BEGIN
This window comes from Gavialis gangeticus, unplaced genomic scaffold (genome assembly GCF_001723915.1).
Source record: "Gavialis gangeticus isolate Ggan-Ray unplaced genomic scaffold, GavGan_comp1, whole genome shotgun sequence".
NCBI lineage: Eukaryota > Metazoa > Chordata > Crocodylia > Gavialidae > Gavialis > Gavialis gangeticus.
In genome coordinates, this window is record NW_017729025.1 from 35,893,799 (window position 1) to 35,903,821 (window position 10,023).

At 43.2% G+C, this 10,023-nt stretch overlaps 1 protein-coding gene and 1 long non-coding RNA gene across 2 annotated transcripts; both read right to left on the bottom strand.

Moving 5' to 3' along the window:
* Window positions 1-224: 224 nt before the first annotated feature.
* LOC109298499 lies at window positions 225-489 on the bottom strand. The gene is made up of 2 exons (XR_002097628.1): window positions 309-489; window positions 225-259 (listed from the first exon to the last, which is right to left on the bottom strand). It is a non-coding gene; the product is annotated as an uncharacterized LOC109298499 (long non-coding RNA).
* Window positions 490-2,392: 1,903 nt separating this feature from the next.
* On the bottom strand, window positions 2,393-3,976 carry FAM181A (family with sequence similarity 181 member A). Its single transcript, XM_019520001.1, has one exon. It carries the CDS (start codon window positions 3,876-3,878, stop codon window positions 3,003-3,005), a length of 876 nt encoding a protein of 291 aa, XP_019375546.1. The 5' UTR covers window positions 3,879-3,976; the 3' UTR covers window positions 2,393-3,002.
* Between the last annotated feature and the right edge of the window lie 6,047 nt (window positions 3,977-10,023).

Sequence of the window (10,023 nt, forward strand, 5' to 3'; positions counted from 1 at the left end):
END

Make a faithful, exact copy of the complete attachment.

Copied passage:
This window comes from Gavialis gangeticus, unplaced genomic scaffold (genome assembly GCF_001723915.1).
Source record: "Gavialis gangeticus isolate Ggan-Ray unplaced genomic scaffold, GavGan_comp1, whole genome shotgun sequence".
NCBI lineage: Eukaryota > Metazoa > Chordata > Crocodylia > Gavialidae > Gavialis > Gavialis gangeticus.
In genome coordinates, this window is record NW_017729025.1 from 35,893,799 (window position 1) to 35,903,821 (window position 10,023).

At 43.2% G+C, this 10,023-nt stretch overlaps 1 protein-coding gene and 1 long non-coding RNA gene across 2 annotated transcripts; both read right to left on the bottom strand.

Moving 5' to 3' along the window:
* Window positions 1-224: 224 nt before the first annotated feature.
* LOC109298499 lies at window positions 225-489 on the bottom strand. The gene is made up of 2 exons (XR_002097628.1): window positions 309-489; window positions 225-259 (listed from the first exon to the last, which is right to left on the bottom strand). It is a non-coding gene; the product is annotated as an uncharacterized LOC109298499 (long non-coding RNA).
* Window positions 490-2,392: 1,903 nt separating this feature from the next.
* On the bottom strand, window positions 2,393-3,976 carry FAM181A (family with sequence similarity 181 member A). Its single transcript, XM_019520001.1, has one exon. It carries the CDS (start codon window positions 3,876-3,878, stop codon window positions 3,003-3,005), a length of 876 nt encoding a protein of 291 aa, XP_019375546.1. The 5' UTR covers window positions 3,879-3,976; the 3' UTR covers window positions 2,393-3,002.
* Between the last annotated feature and the right edge of the window lie 6,047 nt (window positions 3,977-10,023).

Sequence of the window (10,023 nt, forward strand, 5' to 3'; positions counted from 1 at the left end):